‘The lion is my totem animal, and this is the story of my life in Africa, for the lion.’
My Lion’s Heart is an all-encompassing African story. From Gareth Patterson’s childhood in West and East Africa to his study of a threatened lion population in a private reserve in Botswana to his work with George Adamson, celebrated as the ‘Lion Man’ of Africa, we witness Gareth’s growing commitment to his life’s mission. This is nowhere more evident than in his account of his life as a human member of a lion pride, experiencing life and death through its eyes, as he successfully rehabilitated three famous orphaned lion cubs back into a life in the wilds.
At considerable risk to his own personal safety, he exposed the sordid canned lion ‘industry’ in South Africa, bringing this shameful practice to international attention.
Perhaps unsurprisingly, given the stressful nature of his work, Gareth suffered a massive physical and mental breakdown in his forties, which he discusses here for the first time with an openness that underlines his courage. Lesser men might have been broken, but his ‘lion’s heart’ fought back and he ultimately overcame his illness.
Gareth Patterson’s long-awaited autobiography is a moving account of one man’s single-minded dedication to the preservation of Africa’s wildlife.
Patterson says: “My Lion's Heart is my tenth book, and is probably the most important book I have written. It tells my life story, a story of tears and smiles, about my attempts to greater protect the iconic animal symbol of this continent, the African lion.”
The second book in Mike Hardwich’s Memoirs of a Vet trilogy.
Following on from the success of his first book, The Lion and the Lamb, this second collection of stories from Mike Hardwich is every bit as captivating as the first.
As a country vet whose territory covers the rich valleys and farmland of KwaZulu-Natal, his clients range from cattle farmers to owners of domestic pets, from game ranchers to circuses. The demands on a vet are constant and often arrive at very inconvenient times. Called upon day and night, Mike brings to each case his skills, ingenuity and years of experience, and although he never loses sight of his aim of preserving and improving the lives of the animals he is called upon to treat, sometimes he is sorely challenged by their owners. Whether he is describing the difficult birth of a two-headed calf, discovering sheep scab on the Isle of Man, caring for Dorothy the elephant in her declining years, or helping Reggie the rat’s grieving owner accept his impending demise, Mike’s compassion and pragmatic humour never seem to flag.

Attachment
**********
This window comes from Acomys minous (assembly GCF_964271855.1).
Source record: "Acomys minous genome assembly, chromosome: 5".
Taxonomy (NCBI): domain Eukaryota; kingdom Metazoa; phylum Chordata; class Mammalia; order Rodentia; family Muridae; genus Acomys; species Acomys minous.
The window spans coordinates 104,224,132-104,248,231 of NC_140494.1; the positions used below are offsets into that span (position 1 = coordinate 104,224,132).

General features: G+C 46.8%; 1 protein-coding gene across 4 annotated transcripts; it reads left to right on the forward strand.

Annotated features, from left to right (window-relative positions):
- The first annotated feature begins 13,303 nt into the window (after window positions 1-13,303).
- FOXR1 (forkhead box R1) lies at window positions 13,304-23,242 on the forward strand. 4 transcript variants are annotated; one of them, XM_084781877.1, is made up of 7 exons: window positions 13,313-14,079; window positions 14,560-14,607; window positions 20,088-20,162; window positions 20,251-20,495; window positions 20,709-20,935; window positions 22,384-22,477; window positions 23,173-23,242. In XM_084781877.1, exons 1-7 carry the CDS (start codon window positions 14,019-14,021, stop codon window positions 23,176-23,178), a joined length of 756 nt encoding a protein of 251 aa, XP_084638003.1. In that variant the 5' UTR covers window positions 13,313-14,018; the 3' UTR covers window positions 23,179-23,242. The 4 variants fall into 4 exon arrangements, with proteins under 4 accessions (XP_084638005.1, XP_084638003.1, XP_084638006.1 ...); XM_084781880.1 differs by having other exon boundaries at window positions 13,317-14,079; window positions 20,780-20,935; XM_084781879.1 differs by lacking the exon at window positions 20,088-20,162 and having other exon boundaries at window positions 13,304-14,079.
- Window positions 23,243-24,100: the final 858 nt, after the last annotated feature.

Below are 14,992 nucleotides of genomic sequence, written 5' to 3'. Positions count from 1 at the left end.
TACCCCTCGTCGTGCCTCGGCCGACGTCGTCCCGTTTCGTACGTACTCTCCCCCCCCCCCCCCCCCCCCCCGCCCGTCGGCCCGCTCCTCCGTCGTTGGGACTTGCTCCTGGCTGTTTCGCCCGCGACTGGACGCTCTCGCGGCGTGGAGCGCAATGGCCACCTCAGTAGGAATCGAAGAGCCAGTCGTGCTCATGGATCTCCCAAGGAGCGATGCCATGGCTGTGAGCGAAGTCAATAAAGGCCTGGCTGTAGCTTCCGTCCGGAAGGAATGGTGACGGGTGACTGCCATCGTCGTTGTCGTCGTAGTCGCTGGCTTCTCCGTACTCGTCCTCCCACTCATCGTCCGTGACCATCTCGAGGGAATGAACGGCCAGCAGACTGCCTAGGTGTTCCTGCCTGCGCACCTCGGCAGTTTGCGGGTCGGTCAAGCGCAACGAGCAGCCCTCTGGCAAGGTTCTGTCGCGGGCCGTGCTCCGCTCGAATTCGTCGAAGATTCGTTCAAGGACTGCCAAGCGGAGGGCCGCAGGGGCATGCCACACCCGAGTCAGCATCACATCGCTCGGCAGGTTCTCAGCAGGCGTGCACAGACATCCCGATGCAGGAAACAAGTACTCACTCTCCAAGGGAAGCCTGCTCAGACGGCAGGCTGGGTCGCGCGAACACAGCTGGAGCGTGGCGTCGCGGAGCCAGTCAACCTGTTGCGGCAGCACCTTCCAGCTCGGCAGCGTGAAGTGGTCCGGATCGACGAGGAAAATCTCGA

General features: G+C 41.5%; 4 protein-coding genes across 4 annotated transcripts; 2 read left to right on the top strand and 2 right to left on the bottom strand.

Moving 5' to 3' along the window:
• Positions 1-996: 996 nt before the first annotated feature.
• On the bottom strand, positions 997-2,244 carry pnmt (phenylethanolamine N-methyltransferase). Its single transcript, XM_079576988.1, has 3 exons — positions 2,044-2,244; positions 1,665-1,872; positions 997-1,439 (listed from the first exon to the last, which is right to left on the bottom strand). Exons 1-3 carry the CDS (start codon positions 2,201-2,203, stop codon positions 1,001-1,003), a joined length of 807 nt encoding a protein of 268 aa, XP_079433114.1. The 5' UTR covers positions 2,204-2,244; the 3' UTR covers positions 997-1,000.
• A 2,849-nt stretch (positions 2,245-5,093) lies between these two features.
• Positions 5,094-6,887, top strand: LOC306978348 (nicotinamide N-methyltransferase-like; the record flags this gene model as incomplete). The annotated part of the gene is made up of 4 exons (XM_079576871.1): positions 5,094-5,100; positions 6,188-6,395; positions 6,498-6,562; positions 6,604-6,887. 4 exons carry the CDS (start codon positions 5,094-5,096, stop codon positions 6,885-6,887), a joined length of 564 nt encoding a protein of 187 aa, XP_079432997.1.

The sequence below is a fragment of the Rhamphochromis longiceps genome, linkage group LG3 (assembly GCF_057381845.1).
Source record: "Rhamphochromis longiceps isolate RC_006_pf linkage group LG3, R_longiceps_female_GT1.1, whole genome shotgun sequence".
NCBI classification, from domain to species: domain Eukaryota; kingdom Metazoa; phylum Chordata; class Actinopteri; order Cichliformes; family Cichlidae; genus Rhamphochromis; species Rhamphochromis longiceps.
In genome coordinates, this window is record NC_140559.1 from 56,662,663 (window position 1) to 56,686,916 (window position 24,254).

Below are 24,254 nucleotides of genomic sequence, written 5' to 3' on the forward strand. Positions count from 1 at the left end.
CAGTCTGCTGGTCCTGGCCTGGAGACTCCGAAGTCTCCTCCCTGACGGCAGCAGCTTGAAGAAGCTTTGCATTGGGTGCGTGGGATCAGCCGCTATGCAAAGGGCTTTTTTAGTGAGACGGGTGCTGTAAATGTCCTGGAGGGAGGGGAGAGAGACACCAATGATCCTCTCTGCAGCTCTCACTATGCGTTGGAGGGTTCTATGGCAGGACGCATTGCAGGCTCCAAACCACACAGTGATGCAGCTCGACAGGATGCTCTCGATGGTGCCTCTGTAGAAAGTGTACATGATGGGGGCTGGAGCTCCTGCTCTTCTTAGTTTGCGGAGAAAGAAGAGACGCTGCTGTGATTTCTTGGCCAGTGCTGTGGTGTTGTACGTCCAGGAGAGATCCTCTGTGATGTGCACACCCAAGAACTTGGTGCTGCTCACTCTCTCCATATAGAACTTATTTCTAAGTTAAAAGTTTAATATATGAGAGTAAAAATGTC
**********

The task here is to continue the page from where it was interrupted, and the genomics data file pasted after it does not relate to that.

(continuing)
These enjoyable tales of the trials, tribulations and triumphs of a veterinarian who always sleeps with one ear cocked, will leave you wanting more.
The first book in Mike Hardwich’s Memoirs of a Vet trilogy.
The stories in this book are first-hand experiences of Mike Hardwich, both a vet and a farmer, who originally practised in Pietermaritzburg, but now practises at The Heritage Vet in Hillcrest, KwaZulu-Natal.
Amongst other stories Mike tells of the birth of the first orang-utan in Africa, a C section on a marmoset, complications with farm animals, problems with elephants, the anaesthesia of a fruit bat, racehorses and their crooked owners, obstacles resulting from African superstition, and introduces us to his family’s pet menagerie.
The title of the book is taken from a commission Mike received to get a lion and a lamb to lie down together to promote peace at a time of heightened racial tension in South Africa, in 1992. The advert went on to win the award for ‘Best Advertisement for Peace’, world-wide, at Cannes.
In places this book is laugh-out-loud funny, and in others incredibly sad – it is suitable for all ages, for all animal lovers, and is a must read for all aspirant vets.
The third book in Mike Hardwich’s Memoirs of a Vet trilogy.
“So far it had been a blissfully peaceful weekend. A restful break such as this is what every vet dreams of. The standby vehicle had remained stationary and the telephone had been silent. The veterinary hospital was empty even though the days of the last week had been very busy. Actually, it seemed too good to be true. As it happened, it was.”
It takes a lot to unsettle a vet who has been in practice for a career spanning a good few decades, but when Mike Hardwich learnt that the wattled crane from the Hlatikulu sanctuary with the badly broken wing needing his urgent attention was also the only breeding male in captivity in South Africa, and one of a highly endangered species, he knew he could not afford to make any mistakes. This and all the other stories in this the third book in his memoirs trilogy, following on from the bestselling The Lion and the Lamb and The Rhino and the Rat, makes riveting and unforgettable reading.
With his infectious mix of humour and humility, and drawing on a broad range of experiences, Mike recounts his endearing tales of treating creatures wild, wonderful and sometimes downright weird, including an encounter with an untrustworthy zebra, a llama in the Midlands who contemptuously spat in his face, and domestic pets whose owners probably needed more treatment than they did. We get to know Mike’s own story along the way, as the boy who carried baby chicks in his school blazer pocket and who never got to ride his first horse, to his grandmother’s talkative parrot who could command a span of oxen, and to the next generation of animal carers in his daughter Dale, whose patience and gentle skills reap multiple rewards for all.